BY KEN MOCHIZUKI
The “subject” line of the Aug. 1 e-mail read, “SAVE LITTLE SAIGON Project Update: They are finally listening to the Vietnamese community!”
The “they” in the Vietnamese American Economic Development Association (VAEDA) announcement are the City of Seattle and Dearborn Street Developers. The developers intend to build a 620,000 square-foot, five-story mixed-use complex at the present site of Seattle Goodwill on the corner of Rainier Avenue South and South Dearborn Street.
This “Dearborn Street” project would include a new 120,000 square-foot facility for Seattle Goodwill, big-box retailers such as Target or Fred Meyer, Lowe’s, Best Buy, a grocery store such as QFC, about 40 other smaller shops, a pet supply store, fitness center and 400-500 residential units above the shopping village.
VAEDA, representing the business interests of the Little Saigon Vietnamese American business community clustered around its hub at 12th Avenue South and South Jackson Street, claims that it has collected 1,000 signatures on a petition that does not support the Dearborn Street project.
Reasons for not supporting the project, the petition states, are that it will “negatively impact the small businesses in Little Saigon,” the developer has not adequately addressed “potential adverse impacts to the surrounding neighborhood,” and that there will be a “detrimental increase in traffic to the neighborhood.”
Due to the 1,000 signatures collected so far – the “midway mark to our goal to collect 2,000 signatures” – VAEDA states in its announcement that it has served notice to “what is now billed as a $400 million project.”
“The City of Seattle has, for the rest of the year, opted to take more time to review the developer’s re-zone request (required to initiate construction) due to issues raised by the community!”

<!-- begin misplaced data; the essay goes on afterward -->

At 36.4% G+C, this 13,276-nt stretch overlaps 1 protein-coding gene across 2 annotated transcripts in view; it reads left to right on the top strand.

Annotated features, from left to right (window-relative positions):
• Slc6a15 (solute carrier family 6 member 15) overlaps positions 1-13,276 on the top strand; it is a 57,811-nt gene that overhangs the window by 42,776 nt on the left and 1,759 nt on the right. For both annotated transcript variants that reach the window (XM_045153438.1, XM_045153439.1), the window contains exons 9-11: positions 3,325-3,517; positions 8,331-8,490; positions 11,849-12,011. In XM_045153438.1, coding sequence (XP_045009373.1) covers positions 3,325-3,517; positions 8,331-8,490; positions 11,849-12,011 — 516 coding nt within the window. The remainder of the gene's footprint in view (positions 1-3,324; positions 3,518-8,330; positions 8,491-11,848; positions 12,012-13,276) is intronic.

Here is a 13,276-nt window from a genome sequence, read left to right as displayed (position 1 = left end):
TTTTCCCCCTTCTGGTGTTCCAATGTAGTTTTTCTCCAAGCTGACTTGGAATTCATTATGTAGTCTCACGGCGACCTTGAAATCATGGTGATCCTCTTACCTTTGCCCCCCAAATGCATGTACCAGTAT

The VAEDA announcement went on to say: “A month ago the developers were not interested in what the Vietnamese community had to say … but thanks to your support, they are now asking to sit with the VAEDA team to hear the demands of the Vietnamese community. VAEDA is currently developing a proposal that we feel will maximize the benefits and minimize the negative impacts this project will have on the Little Saigon community. If they do not meet this proposal, we will continue to send them our NEXT 1,000 signatures showing how even more members and supporters of the Vietnamese community continue to oppose this project.”
Jesse Robbins, one of five current or former college students, along with three Little Saigon business owners, has been collecting signatures for the petition during the past two months. He is not of Vietnamese descent, however he grew up in South Seattle with Vietnamese friends, learned the Vietnamese language at the University of Washington and has been to Vietnam.
Robbins, 24, has lifelong friends whose families operate Little Saigon small businesses.
“They took me in, even though I wasn’t Vietnamese,” he says. “This is my way of giving back to them.”
He says the strategy for the eight signature-gatherers is to discuss upcoming community events and “how we can have a presence.” They have canvassed at events like the recent Vietnamese American festival “Tet in Seattle,” the Seattle Chinatown-International District Summer Festival, and in front of Vietnamese American churches and stores.